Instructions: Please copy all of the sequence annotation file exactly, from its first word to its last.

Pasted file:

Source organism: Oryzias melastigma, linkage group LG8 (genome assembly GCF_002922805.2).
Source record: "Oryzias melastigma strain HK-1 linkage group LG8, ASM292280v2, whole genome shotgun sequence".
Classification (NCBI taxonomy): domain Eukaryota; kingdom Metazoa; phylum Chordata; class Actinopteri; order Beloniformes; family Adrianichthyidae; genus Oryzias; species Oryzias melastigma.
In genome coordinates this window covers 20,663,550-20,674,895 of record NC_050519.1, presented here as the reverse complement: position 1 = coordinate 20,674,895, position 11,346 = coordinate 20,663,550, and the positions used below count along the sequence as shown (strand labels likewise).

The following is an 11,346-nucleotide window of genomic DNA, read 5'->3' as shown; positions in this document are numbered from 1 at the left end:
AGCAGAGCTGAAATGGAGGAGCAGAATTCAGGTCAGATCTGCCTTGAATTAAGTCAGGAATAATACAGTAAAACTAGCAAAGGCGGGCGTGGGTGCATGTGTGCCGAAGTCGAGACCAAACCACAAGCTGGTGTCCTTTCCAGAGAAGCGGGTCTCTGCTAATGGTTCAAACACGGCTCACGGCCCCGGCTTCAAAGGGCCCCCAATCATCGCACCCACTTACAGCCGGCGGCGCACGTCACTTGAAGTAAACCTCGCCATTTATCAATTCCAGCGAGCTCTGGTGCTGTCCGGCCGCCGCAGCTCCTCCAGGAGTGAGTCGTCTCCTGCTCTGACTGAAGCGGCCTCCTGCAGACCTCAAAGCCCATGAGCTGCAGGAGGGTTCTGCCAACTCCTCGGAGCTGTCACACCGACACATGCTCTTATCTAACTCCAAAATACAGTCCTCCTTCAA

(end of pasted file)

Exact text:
Source organism: Oryzias melastigma, linkage group LG8 (genome assembly GCF_002922805.2).
Source record: "Oryzias melastigma strain HK-1 linkage group LG8, ASM292280v2, whole genome shotgun sequence".
Classification (NCBI taxonomy): domain Eukaryota; kingdom Metazoa; phylum Chordata; class Actinopteri; order Beloniformes; family Adrianichthyidae; genus Oryzias; species Oryzias melastigma.
In genome coordinates this window covers 20,663,550-20,674,895 of record NC_050519.1, presented here as the reverse complement: position 1 = coordinate 20,674,895, position 11,346 = coordinate 20,663,550, and the positions used below count along the sequence as shown (strand labels likewise).

The following is an 11,346-nucleotide window of genomic DNA, read 5'->3' as shown; positions in this document are numbered from 1 at the left end:
AGCAGAGCTGAAATGGAGGAGCAGAATTCAGGTCAGATCTGCCTTGAATTAAGTCAGGAATAATACAGTAAAACTAGCAAAGGCGGGCGTGGGTGCATGTGTGCCGAAGTCGAGACCAAACCACAAGCTGGTGTCCTTTCCAGAGAAGCGGGTCTCTGCTAATGGTTCAAACACGGCTCACGGCCCCGGCTTCAAAGGGCCCCCAATCATCGCACCCACTTACAGCCGGCGGCGCACGTCACTTGAAGTAAACCTCGCCATTTATCAATTCCAGCGAGCTCTGGTGCTGTCCGGCCGCCGCAGCTCCTCCAGGAGTGAGTCGTCTCCTGCTCTGACTGAAGCGGCCTCCTGCAGACCTCAAAGCCCATGAGCTGCAGGAGGGTTCTGCCAACTCCTCGGAGCTGTCACACCGACACATGCTCTTATCTAACTCCAAAATACAGTCCTCCTTCAA